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Old May 27, 2009, 12:47 AM   #22
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Flyfish,

Your points about why traditional group size isn't an ideal measurement are all on target. (Sorry 'bout that. )

However, coming up with your own method for measuring groups is also problematic because no one else can compare their results to yours or vice versa.

The military has developed a few standards (CEP, R95, RMS, etc.) for measuring accuracy that answer your objections. Unfortunately, none of them are anywhere near as easy to use as a simple group size measurement.
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Old May 27, 2009, 07:46 AM   #23
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John, thank you for the reference to those military standards. I'll track them down. I did see one or the other of them discussed in one of the AR forums a while back, and it sounded very similar to the method I developed independently, although somewhat more sophisticated (no surprise there).
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Old May 27, 2009, 08:00 AM   #24
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Not to be argumentative, but I'm still of the opinion that the purpose of a five-shot group is not just to test the shooter, but the rifle, as well. When I say I've shot a .226", five-shot group @ 100 yds. with my rifle, the .226" measurement would include the "flyers". Shooting five shots, then throwing out the two worst doesn't test either the rifle or the shooter, as there's no empirical method of determining whether the rifle or the shooter's responsible for the "flyers". Why best three? Why not throw out three and count the best two??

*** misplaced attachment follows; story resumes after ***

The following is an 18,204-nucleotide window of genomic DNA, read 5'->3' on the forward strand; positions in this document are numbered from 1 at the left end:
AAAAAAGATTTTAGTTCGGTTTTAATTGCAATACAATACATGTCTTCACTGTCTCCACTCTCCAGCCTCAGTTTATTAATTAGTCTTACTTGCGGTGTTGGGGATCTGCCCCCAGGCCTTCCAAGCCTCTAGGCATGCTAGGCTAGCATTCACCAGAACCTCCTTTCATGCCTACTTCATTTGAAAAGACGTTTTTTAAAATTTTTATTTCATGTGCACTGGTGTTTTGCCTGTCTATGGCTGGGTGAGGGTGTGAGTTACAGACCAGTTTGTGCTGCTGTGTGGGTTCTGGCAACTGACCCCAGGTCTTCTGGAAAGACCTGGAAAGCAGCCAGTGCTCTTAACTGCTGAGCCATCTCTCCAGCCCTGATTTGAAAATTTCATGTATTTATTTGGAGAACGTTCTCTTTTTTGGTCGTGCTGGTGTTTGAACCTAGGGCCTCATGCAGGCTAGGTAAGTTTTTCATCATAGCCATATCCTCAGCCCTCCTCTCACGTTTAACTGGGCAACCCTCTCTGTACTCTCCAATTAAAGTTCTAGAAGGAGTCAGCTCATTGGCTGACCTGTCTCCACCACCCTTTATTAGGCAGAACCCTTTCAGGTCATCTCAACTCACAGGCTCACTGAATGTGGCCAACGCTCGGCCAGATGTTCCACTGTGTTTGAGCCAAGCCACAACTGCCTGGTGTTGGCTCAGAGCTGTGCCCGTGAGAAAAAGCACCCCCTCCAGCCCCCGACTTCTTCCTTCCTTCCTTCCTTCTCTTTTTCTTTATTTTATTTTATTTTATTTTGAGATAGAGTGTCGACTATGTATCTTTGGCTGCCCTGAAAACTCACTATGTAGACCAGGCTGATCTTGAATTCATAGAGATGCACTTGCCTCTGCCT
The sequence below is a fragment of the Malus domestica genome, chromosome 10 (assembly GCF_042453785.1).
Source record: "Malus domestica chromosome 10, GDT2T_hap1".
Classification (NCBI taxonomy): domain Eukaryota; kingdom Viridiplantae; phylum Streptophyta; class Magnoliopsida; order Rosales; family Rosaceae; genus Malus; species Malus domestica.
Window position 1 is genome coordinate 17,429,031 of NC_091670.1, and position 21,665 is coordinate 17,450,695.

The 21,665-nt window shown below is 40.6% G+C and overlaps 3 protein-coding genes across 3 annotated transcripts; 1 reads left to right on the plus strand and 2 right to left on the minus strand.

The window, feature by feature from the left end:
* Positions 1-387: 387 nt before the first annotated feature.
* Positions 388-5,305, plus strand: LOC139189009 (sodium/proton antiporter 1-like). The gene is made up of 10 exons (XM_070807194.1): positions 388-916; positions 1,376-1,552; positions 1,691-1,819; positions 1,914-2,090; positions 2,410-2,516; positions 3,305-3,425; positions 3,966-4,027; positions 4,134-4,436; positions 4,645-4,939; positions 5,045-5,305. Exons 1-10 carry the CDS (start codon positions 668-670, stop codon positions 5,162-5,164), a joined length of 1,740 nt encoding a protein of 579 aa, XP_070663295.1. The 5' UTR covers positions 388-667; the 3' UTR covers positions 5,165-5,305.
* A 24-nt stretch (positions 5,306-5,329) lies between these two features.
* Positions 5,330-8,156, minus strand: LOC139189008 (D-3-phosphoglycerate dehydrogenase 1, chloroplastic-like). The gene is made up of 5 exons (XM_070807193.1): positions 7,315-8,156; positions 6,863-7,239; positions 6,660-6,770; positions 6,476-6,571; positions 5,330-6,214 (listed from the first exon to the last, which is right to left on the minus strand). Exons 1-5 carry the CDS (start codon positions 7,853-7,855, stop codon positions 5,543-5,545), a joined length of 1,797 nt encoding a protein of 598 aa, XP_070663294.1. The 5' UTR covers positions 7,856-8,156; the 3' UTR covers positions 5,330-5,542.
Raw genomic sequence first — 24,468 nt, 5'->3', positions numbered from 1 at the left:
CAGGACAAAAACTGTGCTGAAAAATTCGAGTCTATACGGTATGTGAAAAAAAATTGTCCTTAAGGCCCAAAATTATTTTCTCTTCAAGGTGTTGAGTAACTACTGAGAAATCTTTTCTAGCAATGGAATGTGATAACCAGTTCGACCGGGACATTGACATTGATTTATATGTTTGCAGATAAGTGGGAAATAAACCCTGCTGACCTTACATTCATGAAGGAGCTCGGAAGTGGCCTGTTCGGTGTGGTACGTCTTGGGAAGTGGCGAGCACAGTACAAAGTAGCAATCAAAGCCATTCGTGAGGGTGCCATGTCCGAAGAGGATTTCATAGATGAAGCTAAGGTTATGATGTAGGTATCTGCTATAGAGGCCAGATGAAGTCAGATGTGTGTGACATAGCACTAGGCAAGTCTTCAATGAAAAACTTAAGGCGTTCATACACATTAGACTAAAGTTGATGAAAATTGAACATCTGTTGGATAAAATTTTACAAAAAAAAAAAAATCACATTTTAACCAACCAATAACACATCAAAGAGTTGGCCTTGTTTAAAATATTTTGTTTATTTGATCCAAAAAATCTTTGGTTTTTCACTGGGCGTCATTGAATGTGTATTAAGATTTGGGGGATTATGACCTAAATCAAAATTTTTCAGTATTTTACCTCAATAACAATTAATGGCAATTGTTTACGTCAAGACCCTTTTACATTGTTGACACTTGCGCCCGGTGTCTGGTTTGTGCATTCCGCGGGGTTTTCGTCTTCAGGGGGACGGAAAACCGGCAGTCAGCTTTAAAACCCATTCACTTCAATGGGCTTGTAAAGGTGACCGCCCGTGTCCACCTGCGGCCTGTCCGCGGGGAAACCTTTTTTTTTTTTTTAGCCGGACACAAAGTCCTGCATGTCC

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Old May 27, 2009, 08:50 AM   #25
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I always thought the test of a handguns accuracy was taking into account all the ammo it holds, and find your grouping for that. So if you have a 6 shot revolver, how close are all 6 shots, and if you have a 15 round 9mm how close are the 15 rounds. Maybe others will think it is dumb, but that is the method I measure from. I am not a great shot, so I just tell everyone I am cheap and like to be able to reuse my targets. So I just measure the dents in the sandbank--yardstick works very well.